The tragedy in Newtown is forcing reflection on guns, and that should include the guns flowing from the United States to Mexico.
For years the government of Mexico has asked the United States to tighten border controls to reduce the number of high-powered weapons crossing into Mexico. Mostly, their entreaties have been resisted beyond the botched Fast and Furious initiative. That may be about to change, thanks to the horrendous December rampage at Sandy Hook Elementary School in Newtown, Conn., in which 20 first graders and six of their guardians were slaughtered by an assailant wielding a Bushmaster .223-caliber semiautomatic rifle.
The public revulsion at this act is palpable, bringing home to Americans north of the border what Mexicans have been facing for years and provoking, for the first time in memory, a true national conversation about guns. Even the National Rifle Association got into the act, belatedly, suggesting that it is now willing to make “meaningful contributions” to ensure that such an event never again occurs.
Unfortunately, the record is not reassuring. After all, the killings in Connecticut occurred only days after another shooter opened up in a shopping mall in Oregon, killing two, and less than five months after the Aurora, Colo., movie theater assault which killed 12 and wounded 59 others. Since the 1999 attack at Columbine, where 13 were murdered and 21 injured, mass killings have continued at a breathtaking pace across the United States. The scroll of “major” mass killings includes Tucson in 2011, where six where murdered and 12 wounded including Congresswoman Gabby Giffords; Ft. Hood, Texas, Binghamton, N.Y., and Alabama in 2009; Chicago at Northern Illinois University, and Alger, Wash., in 2008. The 2007 massacre at Virginia Tech was the most lethal. The list goes on. Yet none led to significant or meaningful reforms. As incomprehensible, unrelated, and random as each of these killing sprees appears to have been, the easy availability of weapons including high velocity semiautomatic rifles has played a role in the carnage. And our inability to take steps to reduce the risk by reducing supply, even if we can never guarantee ultimate safety, is not just a domestic matter, it is also a foreign policy and national security issue.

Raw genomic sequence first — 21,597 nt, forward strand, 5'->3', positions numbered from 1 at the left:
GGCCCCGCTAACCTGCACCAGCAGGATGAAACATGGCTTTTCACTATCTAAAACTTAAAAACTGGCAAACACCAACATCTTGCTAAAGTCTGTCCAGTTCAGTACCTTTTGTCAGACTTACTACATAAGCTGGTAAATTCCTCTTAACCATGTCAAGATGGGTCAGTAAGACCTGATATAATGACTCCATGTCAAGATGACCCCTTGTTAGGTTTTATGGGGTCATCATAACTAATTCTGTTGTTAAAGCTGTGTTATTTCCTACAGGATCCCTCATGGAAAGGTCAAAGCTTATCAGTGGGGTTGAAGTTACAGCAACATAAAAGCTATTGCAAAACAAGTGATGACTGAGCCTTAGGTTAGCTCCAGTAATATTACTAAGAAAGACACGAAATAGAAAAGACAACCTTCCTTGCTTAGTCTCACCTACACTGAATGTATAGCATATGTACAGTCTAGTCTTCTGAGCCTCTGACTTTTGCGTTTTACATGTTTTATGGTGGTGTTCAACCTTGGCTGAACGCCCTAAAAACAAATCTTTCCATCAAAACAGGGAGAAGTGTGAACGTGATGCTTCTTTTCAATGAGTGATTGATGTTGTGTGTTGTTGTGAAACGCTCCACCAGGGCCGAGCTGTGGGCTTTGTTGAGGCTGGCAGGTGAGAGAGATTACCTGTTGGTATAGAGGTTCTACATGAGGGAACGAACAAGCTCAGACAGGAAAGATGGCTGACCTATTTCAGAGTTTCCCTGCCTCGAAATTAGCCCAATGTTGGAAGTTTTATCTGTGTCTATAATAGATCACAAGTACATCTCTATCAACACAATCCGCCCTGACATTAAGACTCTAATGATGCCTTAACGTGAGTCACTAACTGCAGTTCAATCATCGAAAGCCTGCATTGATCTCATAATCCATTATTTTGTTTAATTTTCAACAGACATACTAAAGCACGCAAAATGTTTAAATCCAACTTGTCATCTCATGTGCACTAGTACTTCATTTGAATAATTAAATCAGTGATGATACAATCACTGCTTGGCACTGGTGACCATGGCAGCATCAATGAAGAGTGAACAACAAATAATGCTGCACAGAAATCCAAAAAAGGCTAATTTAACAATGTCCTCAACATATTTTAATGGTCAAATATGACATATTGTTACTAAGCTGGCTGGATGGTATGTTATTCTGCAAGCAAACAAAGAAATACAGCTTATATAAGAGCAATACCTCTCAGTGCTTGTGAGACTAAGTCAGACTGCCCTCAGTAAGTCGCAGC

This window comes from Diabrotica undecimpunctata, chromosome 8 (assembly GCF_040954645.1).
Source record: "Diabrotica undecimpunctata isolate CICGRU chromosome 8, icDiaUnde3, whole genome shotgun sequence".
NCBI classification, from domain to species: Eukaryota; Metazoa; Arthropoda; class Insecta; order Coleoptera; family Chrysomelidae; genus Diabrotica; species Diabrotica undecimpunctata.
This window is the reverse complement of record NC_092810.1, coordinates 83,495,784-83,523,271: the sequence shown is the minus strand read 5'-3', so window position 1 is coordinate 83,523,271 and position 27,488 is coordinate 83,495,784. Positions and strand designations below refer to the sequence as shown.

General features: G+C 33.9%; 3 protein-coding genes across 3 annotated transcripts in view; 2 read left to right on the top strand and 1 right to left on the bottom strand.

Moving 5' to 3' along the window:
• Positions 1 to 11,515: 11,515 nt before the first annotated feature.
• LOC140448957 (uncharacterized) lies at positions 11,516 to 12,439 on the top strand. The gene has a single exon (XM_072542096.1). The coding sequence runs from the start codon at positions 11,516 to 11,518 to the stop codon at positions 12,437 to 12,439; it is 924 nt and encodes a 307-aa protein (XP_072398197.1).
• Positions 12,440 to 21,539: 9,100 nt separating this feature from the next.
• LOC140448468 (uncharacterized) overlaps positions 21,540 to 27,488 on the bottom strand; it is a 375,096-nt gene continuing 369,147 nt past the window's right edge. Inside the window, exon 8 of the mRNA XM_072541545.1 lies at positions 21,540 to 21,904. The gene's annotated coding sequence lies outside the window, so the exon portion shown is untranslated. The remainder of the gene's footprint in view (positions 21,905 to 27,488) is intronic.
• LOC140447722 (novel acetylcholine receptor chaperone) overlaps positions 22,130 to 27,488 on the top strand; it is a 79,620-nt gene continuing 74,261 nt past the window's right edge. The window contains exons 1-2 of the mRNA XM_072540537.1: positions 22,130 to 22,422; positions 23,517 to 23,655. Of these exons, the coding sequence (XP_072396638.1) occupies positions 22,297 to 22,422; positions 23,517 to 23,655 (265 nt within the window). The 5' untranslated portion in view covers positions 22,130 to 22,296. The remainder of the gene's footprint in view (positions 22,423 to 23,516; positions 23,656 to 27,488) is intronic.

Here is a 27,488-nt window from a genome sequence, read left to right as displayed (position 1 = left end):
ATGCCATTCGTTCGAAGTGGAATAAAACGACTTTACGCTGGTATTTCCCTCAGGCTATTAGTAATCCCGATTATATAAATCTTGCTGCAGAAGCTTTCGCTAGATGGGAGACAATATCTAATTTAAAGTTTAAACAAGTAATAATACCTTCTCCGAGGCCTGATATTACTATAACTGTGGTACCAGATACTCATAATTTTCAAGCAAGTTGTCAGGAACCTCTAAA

When Felipe Calderon concluded his term in office, press reports were full of analysis decrying the toll in human life taken by his necessary yet controversial attack on the drug cartels. Some 60,000 people, according to reports, had been killed, with no end in sight. These numbers are incomprehensible to most Americans, even if much of the killing was cartel-on-cartel violence. It is the scourge under which Mexico and, increasingly, Central America, has been laboring for several years. New president Enrique Pena Nieto has vowed to reduce the violence. He now has to figure out how. One of his priorities will surely be to reduce the firepower available to the cartels and others, and he can only do this with U.S. cooperation, as much of the weaponry used in violent acts in Mexico comes from the United States. In fact, the weapon used by Adam Lanza at Sandy Hook Elementary is, according to the Washington Post, a “favorite” of the drug cartels. In Central America, the story is starker: the firepower available to the cartels has enabled them to challenge the basic authority of the state in some places, such as Guatemala’s huge Peten region. This raises questions about state control of territory and the appropriate government approach to security, particularly given a long history of human rights abuses across the region.
The cartels have no apparent desire to overthrow governments, nor can they accurately be described as “insurgents.” Rather, their actions are designed to intimidate governments sufficiently at the local and national levels in order to conduct their activities unmolested, or even to have them facilitated by corrupt officials. It goes without saying that such actions reduce trust and effectiveness in government by increasing corruption and have the effect of hollowing out democratic institutions including the administration of justice, a basic prerequisite of government legitimacy. Illegal cartels weaken democracy in a region where democracy is still under development. By doing so, they undermine U.S. strategic interests. It is therefore unfathomable that we would not do everything possible to reduce the U.S. flow of weapons to the region, including high powered military-style weapons legitimately provided to governments unable to secure them or keep them away from the cartels.
Newtown will forever hence be associated with the Sandy Hook Elementary School killings. The dead cannot be revived, but they can be honored. If, by finally taking meaningful steps in the wake of the tragedy to increase our own safety, we also increase the safety of the citizens of Mexico and Central America, it would be one positive, if long overdue, result.
Eric Farnsworth is vice president of Americas Society/Council of the Americas in Washington, D.C.
This article is a preview from the February 2013 issue of PODER magazine.